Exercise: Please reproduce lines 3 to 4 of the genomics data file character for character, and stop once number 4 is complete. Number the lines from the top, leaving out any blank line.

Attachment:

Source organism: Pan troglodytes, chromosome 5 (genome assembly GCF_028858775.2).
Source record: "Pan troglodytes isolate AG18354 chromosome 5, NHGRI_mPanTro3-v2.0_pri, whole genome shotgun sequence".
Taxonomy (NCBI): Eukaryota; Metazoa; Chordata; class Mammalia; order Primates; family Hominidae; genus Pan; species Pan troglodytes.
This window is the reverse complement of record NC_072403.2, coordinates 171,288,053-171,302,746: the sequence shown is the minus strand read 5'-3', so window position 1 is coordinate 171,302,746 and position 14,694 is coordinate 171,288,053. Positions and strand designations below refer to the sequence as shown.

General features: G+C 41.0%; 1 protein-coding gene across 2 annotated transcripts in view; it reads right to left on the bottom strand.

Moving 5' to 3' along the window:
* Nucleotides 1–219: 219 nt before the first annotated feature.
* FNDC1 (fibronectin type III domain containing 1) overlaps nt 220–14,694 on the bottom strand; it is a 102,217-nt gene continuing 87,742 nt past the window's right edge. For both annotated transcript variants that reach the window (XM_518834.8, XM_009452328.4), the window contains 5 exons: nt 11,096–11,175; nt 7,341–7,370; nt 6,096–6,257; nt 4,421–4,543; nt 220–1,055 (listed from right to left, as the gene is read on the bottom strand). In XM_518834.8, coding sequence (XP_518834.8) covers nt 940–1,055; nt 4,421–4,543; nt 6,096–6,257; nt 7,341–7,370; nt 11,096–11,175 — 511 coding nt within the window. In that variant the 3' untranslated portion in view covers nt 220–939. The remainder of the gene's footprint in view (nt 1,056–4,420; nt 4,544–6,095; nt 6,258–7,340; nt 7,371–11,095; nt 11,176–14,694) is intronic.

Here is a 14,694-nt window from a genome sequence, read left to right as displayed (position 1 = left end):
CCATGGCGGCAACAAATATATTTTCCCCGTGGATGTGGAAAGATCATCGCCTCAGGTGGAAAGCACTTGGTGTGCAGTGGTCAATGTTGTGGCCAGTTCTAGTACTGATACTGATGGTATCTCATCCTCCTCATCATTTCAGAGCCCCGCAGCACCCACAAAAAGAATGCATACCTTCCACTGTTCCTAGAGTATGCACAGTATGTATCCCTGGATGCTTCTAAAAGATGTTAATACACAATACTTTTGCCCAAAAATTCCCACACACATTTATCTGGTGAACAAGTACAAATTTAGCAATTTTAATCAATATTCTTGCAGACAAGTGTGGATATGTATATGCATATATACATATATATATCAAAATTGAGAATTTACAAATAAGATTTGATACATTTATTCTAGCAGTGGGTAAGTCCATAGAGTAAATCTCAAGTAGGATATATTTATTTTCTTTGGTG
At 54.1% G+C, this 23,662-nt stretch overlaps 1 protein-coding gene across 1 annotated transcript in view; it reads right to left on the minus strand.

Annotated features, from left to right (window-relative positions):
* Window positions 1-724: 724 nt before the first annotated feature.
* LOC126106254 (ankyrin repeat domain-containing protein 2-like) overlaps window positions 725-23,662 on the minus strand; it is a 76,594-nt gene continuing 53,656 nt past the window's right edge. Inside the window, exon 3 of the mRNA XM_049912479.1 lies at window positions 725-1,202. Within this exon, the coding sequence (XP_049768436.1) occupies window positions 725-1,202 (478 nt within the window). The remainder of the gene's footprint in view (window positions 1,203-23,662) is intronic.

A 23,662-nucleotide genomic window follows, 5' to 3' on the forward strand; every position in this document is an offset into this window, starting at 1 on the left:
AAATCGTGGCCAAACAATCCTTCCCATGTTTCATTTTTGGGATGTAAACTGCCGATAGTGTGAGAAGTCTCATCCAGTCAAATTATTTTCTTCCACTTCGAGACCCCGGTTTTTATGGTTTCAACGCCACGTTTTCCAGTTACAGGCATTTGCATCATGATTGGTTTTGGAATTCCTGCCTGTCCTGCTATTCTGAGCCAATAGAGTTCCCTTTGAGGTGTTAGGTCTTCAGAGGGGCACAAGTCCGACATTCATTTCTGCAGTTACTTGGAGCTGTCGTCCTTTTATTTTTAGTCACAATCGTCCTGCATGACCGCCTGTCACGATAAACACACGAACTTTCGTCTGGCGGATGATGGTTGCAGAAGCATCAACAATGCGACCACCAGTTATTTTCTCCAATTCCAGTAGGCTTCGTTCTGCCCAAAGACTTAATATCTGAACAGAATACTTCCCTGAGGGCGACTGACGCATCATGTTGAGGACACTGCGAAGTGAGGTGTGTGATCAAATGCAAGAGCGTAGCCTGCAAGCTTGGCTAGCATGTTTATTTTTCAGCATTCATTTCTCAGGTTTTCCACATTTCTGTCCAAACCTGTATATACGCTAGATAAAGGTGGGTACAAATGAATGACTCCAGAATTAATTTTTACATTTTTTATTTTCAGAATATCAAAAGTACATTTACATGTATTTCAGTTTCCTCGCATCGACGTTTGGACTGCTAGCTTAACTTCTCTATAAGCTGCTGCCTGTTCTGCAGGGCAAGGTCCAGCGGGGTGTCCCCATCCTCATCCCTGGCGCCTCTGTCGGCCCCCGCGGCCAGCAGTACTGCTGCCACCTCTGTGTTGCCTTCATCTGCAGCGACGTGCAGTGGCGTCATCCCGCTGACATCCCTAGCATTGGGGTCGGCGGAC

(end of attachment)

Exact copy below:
Taxonomy (NCBI): Eukaryota; Metazoa; Chordata; class Mammalia; order Primates; family Hominidae; genus Pan; species Pan troglodytes.
This window is the reverse complement of record NC_072403.2, coordinates 171,288,053-171,302,746: the sequence shown is the minus strand read 5'-3', so window position 1 is coordinate 171,302,746 and position 14,694 is coordinate 171,288,053. Positions and strand designations below refer to the sequence as shown.